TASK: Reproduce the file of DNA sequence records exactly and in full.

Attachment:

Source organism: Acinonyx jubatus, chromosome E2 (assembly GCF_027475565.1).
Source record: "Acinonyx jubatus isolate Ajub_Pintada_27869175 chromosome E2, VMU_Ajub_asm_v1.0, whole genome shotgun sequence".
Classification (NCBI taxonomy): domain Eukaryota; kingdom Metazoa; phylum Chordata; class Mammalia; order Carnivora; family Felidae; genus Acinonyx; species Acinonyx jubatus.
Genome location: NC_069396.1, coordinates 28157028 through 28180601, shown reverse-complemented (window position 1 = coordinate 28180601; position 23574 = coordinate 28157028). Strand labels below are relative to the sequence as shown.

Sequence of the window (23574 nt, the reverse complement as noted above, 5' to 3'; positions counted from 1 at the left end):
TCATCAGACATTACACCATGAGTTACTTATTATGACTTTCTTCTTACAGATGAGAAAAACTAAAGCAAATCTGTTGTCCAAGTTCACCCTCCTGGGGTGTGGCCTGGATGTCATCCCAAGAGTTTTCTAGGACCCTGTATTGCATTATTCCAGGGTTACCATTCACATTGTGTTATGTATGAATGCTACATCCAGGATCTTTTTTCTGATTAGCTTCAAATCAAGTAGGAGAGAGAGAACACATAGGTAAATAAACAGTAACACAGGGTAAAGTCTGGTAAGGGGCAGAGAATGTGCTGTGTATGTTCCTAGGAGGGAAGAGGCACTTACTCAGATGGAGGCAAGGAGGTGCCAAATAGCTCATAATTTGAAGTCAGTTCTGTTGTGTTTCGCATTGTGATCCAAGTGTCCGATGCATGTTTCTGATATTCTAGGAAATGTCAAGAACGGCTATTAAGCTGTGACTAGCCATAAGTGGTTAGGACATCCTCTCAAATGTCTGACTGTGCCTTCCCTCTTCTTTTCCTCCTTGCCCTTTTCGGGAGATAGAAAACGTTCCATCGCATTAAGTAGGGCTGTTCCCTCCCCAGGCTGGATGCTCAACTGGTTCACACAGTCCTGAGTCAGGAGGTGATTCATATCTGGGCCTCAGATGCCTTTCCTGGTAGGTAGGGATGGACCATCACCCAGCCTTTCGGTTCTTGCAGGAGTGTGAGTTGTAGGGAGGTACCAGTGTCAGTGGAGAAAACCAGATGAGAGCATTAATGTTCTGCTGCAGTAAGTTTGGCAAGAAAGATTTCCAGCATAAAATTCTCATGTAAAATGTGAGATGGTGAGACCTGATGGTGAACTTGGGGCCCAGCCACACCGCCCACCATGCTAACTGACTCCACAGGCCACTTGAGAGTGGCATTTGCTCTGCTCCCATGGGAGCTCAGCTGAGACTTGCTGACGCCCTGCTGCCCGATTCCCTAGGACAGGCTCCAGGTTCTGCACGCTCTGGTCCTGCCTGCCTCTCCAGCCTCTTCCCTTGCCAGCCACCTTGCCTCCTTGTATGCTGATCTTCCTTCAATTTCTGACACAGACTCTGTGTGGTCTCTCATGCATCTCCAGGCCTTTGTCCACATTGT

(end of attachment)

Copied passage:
Source organism: Acinonyx jubatus, chromosome E2 (assembly GCF_027475565.1).
Source record: "Acinonyx jubatus isolate Ajub_Pintada_27869175 chromosome E2, VMU_Ajub_asm_v1.0, whole genome shotgun sequence".
Classification (NCBI taxonomy): domain Eukaryota; kingdom Metazoa; phylum Chordata; class Mammalia; order Carnivora; family Felidae; genus Acinonyx; species Acinonyx jubatus.
Genome location: NC_069396.1, coordinates 28157028 through 28180601, shown reverse-complemented (window position 1 = coordinate 28180601; position 23574 = coordinate 28157028). Strand labels below are relative to the sequence as shown.

Sequence of the window (23574 nt, the reverse complement as noted above, 5' to 3'; positions counted from 1 at the left end):
TCATCAGACATTACACCATGAGTTACTTATTATGACTTTCTTCTTACAGATGAGAAAAACTAAAGCAAATCTGTTGTCCAAGTTCACCCTCCTGGGGTGTGGCCTGGATGTCATCCCAAGAGTTTTCTAGGACCCTGTATTGCATTATTCCAGGGTTACCATTCACATTGTGTTATGTATGAATGCTACATCCAGGATCTTTTTTCTGATTAGCTTCAAATCAAGTAGGAGAGAGAGAACACATAGGTAAATAAACAGTAACACAGGGTAAAGTCTGGTAAGGGGCAGAGAATGTGCTGTGTATGTTCCTAGGAGGGAAGAGGCACTTACTCAGATGGAGGCAAGGAGGTGCCAAATAGCTCATAATTTGAAGTCAGTTCTGTTGTGTTTCGCATTGTGATCCAAGTGTCCGATGCATGTTTCTGATATTCTAGGAAATGTCAAGAACGGCTATTAAGCTGTGACTAGCCATAAGTGGTTAGGACATCCTCTCAAATGTCTGACTGTGCCTTCCCTCTTCTTTTCCTCCTTGCCCTTTTCGGGAGATAGAAAACGTTCCATCGCATTAAGTAGGGCTGTTCCCTCCCCAGGCTGGATGCTCAACTGGTTCACACAGTCCTGAGTCAGGAGGTGATTCATATCTGGGCCTCAGATGCCTTTCCTGGTAGGTAGGGATGGACCATCACCCAGCCTTTCGGTTCTTGCAGGAGTGTGAGTTGTAGGGAGGTACCAGTGTCAGTGGAGAAAACCAGATGAGAGCATTAATGTTCTGCTGCAGTAAGTTTGGCAAGAAAGATTTCCAGCATAAAATTCTCATGTAAAATGTGAGATGGTGAGACCTGATGGTGAACTTGGGGCCCAGCCACACCGCCCACCATGCTAACTGACTCCACAGGCCACTTGAGAGTGGCATTTGCTCTGCTCCCATGGGAGCTCAGCTGAGACTTGCTGACGCCCTGCTGCCCGATTCCCTAGGACAGGCTCCAGGTTCTGCACGCTCTGGTCCTGCCTGCCTCTCCAGCCTCTTCCCTTGCCAGCCACCTTGCCTCCTTGTATGCTGATCTTCCTTCAATTTCTGACACAGACTCTGTGTGGTCTCTCATGCATCTCCAGGCCTTTGTCCACATTGT